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Stanford researchers develop safe, effective aluminum battery

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Stanford researchers have developed a new aluminum ion battery that could charge a phone in less than a minute. According to the researchers, the battery would be an affordable and safe alternative to current, commercial batteries.

The new aluminum battery minimizes the fire hazard associated with conventional lithium batteries and is also much more durable. While a typical lithium-ion battery can be recharged 1,000 times, the aluminum ion battery could endure as many as 7,500 cycles. The battery could take the place of traditional AA and AAA batteries, according to Yingpeng Wu, a chemistry postdoc.

“We wanted to develop something… with high capacity, high stability and safety,” said Ming Gong Ph.D. ’17. “We were trying to develop an aluminum battery that is cheap and that mostly operates on non-flammable electrolytes, so it’s very safe.”

Wu and Gong co-authored a report on the battery for the online edition of the journal Nature, along with chemistry professor Hongjie Dai and other graduate students. While scientists have long sought to develop an aluminum battery, this is the first time a stable and long-lasting version has been produced.

The Stanford researchers succeeded by using graphite for the battery’s cathode.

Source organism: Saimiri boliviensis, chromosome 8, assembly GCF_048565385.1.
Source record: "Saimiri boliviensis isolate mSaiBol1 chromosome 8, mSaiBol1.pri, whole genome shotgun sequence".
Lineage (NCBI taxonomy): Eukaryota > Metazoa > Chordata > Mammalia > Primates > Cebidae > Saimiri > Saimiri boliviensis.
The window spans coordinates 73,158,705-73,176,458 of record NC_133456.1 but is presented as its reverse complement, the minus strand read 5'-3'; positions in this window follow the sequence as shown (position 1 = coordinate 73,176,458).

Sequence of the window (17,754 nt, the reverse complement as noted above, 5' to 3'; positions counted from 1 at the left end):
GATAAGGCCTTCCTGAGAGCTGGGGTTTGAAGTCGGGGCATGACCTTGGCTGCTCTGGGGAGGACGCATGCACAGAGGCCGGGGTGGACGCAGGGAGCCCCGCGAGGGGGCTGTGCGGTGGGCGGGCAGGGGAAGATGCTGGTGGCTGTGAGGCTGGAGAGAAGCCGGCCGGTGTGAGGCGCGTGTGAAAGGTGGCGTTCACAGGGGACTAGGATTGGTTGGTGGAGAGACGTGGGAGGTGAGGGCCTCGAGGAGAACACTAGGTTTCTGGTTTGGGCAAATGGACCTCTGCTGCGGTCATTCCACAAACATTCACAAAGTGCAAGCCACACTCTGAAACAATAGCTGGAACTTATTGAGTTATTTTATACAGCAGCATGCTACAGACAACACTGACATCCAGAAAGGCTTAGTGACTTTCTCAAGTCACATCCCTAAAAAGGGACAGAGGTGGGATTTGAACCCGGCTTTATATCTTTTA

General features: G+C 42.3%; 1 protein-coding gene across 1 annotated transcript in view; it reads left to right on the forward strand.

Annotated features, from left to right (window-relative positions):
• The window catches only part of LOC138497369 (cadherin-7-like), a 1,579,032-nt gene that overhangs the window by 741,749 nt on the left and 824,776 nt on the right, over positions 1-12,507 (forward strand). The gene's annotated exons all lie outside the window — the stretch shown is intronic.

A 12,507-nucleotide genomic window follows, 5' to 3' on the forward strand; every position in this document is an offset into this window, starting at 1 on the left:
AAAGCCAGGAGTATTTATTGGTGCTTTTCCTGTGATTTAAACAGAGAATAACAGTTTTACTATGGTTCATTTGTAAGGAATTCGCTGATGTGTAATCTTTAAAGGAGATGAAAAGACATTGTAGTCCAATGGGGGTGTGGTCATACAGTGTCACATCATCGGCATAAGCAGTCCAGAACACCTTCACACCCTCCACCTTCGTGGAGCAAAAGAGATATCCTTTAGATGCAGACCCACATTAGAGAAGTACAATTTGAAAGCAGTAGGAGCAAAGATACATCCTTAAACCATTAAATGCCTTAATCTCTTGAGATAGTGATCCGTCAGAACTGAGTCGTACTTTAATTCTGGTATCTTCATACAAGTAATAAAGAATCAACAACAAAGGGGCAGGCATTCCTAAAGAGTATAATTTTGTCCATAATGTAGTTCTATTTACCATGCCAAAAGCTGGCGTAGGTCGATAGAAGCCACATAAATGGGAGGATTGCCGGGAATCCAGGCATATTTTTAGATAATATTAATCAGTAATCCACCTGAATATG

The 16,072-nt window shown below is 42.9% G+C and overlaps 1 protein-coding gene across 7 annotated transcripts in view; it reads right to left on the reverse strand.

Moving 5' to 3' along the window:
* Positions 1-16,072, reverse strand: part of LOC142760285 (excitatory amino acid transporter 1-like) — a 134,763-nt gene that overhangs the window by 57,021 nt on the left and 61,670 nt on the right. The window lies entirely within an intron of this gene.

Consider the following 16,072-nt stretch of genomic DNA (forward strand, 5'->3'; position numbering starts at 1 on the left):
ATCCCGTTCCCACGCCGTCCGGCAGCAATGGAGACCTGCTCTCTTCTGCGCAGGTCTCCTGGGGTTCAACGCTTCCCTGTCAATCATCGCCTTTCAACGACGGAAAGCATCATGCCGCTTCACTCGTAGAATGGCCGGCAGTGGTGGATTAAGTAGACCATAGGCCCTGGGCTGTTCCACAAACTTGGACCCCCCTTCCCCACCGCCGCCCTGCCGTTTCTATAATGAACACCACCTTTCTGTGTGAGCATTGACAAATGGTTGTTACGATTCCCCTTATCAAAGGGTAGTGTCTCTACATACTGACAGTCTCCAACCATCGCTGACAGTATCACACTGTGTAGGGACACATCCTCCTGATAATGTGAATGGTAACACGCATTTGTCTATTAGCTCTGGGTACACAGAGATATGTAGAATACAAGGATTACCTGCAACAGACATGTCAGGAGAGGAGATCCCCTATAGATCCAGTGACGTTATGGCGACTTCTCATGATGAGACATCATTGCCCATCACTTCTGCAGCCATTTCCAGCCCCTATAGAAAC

“People have tried different kinds of materials for the cathode,” Dai told Stanford Report. “We accidentally discovered that a simple solution is to use graphite, which is basically carbon. In our study, we identified a few types of graphite material that give us very good performance.”

“We used a very porous graphite as the cathode, so you can charge and discharge very quickly,” Gong explained.

In addition to working effectively, aluminum and graphite can both be obtained inexpensively, making the battery cheap to manufacture.

The researchers also touted the aluminum battery’s safety. Traditional lithium-ion batteries, which are commonly used in laptops and cell phones, can pose a fire hazard. However, the new battery doesn’t share that danger.

“The electrolyte… is basically a salt,” Gong said. “So it’s very safe, it’s non-flammable. If you drill a hole through that, nothing will happen. If you drill a hole in a magnesium battery, it will probably catch on fire.”

“All of the composite of the battery structure is very safe, because it’s made of aluminum, which is non-flammable, and the graphite is very stable too,” Wu said.

At this point, existing lithium-ion batteries still boast a greater voltage than the aluminum battery’s two volts. However, the researchers hope that future renditions of their battery could increase the voltage. Ultimately, Wu says the battery could be used in phones or even cars.

“I see this as a new battery in its early days,” Dai said. “It’s quite exciting.”

 

Contact Michael Gioia at mgioia2 ‘at’ stanford.edu and Skylar Cohen at skylarc ‘at’ stanford.edu.

Michael Gioia was Managing Editor of Opinions from Vol. 250-251; he also previously led the News division. He is from Plano, Texas and studied History and Modern Languages at Stanford. When Michael is not working for The Daily, he can generally be found reading or drinking coffee.